There was a special case set up at Google I/O today with pretty much every Android phone ever made to date, from all over the world. It was really impressive to realize how many Android phones are out there right now and really put things in perspective, especially if you compare to Apple and its couple of iPhone revisions.
Artem is a die-hard Android fan, passionate tech blogger, obsessive-compulsive editor, bug hunting programmer, and the founder of Android Police.
Most of the time, you will find Artem either hacking away at code or thinking of the next 15 blog posts.
Yesterday was day 0 of the Google I/O conference. During this day, presenting developers set up their demo stations, known here as sandboxes, register, check in, and last but not least - receive shwag, also known as "free crap".
Since a lot of you have been wondering, I wanted to post a brief confirmation that the official version of the HTC Hero 2.1 update Sprint released today is exactly the same as the one we covered on May 14th, 5 days ago.
Both files share the following characteristics:
- 124139523 bytes (118M)
- Version 2.27.651.5
HTC's servers are so slammed right now that I am getting about 3KB/s downloading - you might as well download the leaked file instead - they're exactly the same.
Excited about finally having Firefox running on your Android phone? Not so fast - Firefox for Android, codenamed Fennec, is still in early alpha stages. However, an alpha build released a few weeks ago has given us a decent preview and instilled hope of a great browser to come.
After being quiet for some time, Stuart Parmenter and Vladimir Vukićević, Mozilla engineers, today announced that they had launched the Fennec nightly build system.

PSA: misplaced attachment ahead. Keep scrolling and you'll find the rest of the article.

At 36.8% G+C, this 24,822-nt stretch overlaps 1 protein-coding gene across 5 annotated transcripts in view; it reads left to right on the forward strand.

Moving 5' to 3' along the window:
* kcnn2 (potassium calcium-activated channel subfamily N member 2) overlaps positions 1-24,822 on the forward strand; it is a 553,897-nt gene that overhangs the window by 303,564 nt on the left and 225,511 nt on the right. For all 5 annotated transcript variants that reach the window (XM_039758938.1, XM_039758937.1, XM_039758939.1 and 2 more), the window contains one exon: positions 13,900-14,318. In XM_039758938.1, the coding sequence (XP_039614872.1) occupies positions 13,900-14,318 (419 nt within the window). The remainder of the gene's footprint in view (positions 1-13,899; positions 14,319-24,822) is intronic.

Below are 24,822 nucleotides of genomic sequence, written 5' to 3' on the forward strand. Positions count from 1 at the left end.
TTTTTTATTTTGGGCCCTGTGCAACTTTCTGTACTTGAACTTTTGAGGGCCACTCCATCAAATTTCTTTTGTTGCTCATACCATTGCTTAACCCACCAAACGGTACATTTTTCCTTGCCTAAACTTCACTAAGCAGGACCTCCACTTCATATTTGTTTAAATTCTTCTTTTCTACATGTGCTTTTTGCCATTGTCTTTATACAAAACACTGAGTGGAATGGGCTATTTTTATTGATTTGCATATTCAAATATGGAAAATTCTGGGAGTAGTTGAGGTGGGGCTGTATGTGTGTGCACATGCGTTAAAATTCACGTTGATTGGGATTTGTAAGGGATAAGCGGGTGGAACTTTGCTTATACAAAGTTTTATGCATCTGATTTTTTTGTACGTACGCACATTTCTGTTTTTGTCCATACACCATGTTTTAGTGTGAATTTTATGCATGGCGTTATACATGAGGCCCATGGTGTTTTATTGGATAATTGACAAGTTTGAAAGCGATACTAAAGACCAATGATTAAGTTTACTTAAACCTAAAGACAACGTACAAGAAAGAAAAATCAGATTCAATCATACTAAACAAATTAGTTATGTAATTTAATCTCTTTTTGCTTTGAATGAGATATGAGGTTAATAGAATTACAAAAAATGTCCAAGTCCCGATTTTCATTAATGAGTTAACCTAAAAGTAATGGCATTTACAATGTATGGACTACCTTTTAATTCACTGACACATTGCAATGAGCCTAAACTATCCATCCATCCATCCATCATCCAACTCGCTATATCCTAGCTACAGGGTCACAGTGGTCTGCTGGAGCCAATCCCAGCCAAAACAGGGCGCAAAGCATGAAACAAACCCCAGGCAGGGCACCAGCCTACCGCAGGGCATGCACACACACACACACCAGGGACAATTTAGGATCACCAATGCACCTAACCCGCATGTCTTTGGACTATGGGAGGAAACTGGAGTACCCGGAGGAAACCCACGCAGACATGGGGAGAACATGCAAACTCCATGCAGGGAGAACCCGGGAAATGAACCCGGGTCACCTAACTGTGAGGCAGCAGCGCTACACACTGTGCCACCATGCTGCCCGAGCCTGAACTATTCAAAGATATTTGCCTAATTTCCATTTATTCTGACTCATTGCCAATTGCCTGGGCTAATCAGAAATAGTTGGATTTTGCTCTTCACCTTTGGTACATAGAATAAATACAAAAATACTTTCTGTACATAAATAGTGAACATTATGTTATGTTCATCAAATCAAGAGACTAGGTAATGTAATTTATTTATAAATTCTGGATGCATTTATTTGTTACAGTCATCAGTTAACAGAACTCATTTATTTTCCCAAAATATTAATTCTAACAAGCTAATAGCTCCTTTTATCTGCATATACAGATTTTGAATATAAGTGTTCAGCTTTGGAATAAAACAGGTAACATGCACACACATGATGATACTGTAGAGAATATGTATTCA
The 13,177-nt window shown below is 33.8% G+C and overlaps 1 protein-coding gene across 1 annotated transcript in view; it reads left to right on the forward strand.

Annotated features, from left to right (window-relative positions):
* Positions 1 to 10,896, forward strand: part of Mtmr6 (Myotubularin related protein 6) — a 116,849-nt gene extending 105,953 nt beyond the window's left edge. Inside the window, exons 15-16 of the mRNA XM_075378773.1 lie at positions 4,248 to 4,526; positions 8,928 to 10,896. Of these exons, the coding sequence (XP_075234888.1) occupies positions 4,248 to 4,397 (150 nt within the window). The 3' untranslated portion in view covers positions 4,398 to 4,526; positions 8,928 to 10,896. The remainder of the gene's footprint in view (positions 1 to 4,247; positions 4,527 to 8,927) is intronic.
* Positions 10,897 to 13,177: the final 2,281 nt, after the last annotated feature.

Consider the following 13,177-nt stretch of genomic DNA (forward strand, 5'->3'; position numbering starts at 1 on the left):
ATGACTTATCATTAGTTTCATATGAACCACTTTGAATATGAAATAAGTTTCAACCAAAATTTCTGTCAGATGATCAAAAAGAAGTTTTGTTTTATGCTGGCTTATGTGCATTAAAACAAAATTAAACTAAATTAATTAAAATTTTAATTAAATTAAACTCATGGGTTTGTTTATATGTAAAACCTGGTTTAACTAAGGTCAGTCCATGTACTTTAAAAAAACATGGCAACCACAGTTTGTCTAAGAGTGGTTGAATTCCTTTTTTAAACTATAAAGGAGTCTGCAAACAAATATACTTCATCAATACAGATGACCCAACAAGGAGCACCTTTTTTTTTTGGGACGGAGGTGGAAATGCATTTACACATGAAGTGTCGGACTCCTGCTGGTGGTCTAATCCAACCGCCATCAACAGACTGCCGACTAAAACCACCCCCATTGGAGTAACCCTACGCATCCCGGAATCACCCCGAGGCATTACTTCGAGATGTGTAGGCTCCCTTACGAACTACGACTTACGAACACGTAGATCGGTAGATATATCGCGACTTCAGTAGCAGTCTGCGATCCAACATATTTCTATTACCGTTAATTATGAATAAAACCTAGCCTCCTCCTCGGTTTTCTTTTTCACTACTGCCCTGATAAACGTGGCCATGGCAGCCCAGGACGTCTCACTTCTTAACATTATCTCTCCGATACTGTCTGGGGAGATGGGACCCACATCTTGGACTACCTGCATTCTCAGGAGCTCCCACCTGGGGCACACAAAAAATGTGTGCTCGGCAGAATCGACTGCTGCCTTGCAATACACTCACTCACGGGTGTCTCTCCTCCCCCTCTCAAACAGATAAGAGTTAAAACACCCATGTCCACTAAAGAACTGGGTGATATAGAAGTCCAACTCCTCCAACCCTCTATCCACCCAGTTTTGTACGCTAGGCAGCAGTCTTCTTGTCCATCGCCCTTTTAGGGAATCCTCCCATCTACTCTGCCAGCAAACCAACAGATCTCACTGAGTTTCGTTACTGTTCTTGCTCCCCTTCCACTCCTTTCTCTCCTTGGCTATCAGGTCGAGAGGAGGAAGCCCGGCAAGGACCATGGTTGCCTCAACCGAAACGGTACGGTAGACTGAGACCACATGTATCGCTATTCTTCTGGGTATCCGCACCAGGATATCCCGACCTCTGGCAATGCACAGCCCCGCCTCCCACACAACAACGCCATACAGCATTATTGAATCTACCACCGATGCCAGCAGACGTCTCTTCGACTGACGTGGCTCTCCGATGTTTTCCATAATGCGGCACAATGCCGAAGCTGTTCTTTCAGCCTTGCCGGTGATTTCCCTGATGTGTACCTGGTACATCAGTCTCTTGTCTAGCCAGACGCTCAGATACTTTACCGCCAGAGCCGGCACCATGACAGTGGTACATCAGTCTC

Oh how much I love HTC's website. It is clean, simple, and very well laid out - other mobile companies should learn from them. HTC is not a small company by far but manage to present all the information we need in a way that no other manufacturer site I've seen (<3 HTC).
The Kindle app is already available on the iPhone, iPod touch, iPad, PC, Mac, and BlackBerry, so Android is quite late to the party. Better late than never though - there is no WinMo app anywhere in sight.
The Android application is, surprisingly, not going to be shy on features.
We get a lot of tips and leaks in our firstname.lastname@example.org email (which I encourage you to use if you want to alert us of any unreleased news). Some of these leaks are pure conjectures, some make sense but have no foundation or proof, and some… some sound pretty credible.
Today, we have one of those leaks, and even though there is no proof that this information is true, I have reasons to believe that what the source is saying is not a lie.
In order to take advantage of the latest improvements Sprint has made to the phone's ability to receive and utilize signal efficiently, updating to the latest ROM is not enough.
There is a special component outside of the ROM itself called the Radio Baseband, which ROM developers don't include (for whatever reason) into the custom ROM images, and instead sometimes provide as a separate update.